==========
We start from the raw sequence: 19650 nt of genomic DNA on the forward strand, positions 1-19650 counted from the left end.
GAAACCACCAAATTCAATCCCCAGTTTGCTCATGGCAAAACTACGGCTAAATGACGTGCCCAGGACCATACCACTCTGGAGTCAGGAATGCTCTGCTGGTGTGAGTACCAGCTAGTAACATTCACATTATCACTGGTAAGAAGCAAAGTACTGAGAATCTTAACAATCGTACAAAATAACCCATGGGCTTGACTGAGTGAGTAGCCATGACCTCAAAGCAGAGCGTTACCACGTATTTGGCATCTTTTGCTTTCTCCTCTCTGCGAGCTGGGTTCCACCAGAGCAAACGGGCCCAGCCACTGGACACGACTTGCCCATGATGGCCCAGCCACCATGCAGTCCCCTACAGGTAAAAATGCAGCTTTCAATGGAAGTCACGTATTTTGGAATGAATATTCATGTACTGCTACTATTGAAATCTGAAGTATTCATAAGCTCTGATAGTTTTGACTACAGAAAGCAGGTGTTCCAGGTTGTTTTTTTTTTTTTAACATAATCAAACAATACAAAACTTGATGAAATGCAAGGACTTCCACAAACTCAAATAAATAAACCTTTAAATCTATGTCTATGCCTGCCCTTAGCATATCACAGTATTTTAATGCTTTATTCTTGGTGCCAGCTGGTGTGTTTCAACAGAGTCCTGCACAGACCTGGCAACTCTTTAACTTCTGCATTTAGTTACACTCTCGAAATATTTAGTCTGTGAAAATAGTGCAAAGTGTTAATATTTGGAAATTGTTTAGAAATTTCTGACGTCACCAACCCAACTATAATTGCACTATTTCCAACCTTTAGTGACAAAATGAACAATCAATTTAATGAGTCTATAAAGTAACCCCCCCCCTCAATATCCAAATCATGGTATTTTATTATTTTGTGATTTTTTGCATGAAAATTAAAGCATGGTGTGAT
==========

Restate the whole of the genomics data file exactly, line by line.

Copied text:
We start from the raw sequence: 19650 nt of genomic DNA on the forward strand, positions 1-19650 counted from the left end.
GAAACCACCAAATTCAATCCCCAGTTTGCTCATGGCAAAACTACGGCTAAATGACGTGCCCAGGACCATACCACTCTGGAGTCAGGAATGCTCTGCTGGTGTGAGTACCAGCTAGTAACATTCACATTATCACTGGTAAGAAGCAAAGTACTGAGAATCTTAACAATCGTACAAAATAACCCATGGGCTTGACTGAGTGAGTAGCCATGACCTCAAAGCAGAGCGTTACCACGTATTTGGCATCTTTTGCTTTCTCCTCTCTGCGAGCTGGGTTCCACCAGAGCAAACGGGCCCAGCCACTGGACACGACTTGCCCATGATGGCCCAGCCACCATGCAGTCCCCTACAGGTAAAAATGCAGCTTTCAATGGAAGTCACGTATTTTGGAATGAATATTCATGTACTGCTACTATTGAAATCTGAAGTATTCATAAGCTCTGATAGTTTTGACTACAGAAAGCAGGTGTTCCAGGTTGTTTTTTTTTTTTTAACATAATCAAACAATACAAAACTTGATGAAATGCAAGGACTTCCACAAACTCAAATAAATAAACCTTTAAATCTATGTCTATGCCTGCCCTTAGCATATCACAGTATTTTAATGCTTTATTCTTGGTGCCAGCTGGTGTGTTTCAACAGAGTCCTGCACAGACCTGGCAACTCTTTAACTTCTGCATTTAGTTACACTCTCGAAATATTTAGTCTGTGAAAATAGTGCAAAGTGTTAATATTTGGAAATTGTTTAGAAATTTCTGACGTCACCAACCCAACTATAATTGCACTATTTCCAACCTTTAGTGACAAAATGAACAATCAATTTAATGAGTCTATAAAGTAACCCCCCCCCTCAATATCCAAATCATGGTATTTTATTATTTTGTGATTTTTTGCATGAAAATTAAAGCATGGTGTGAT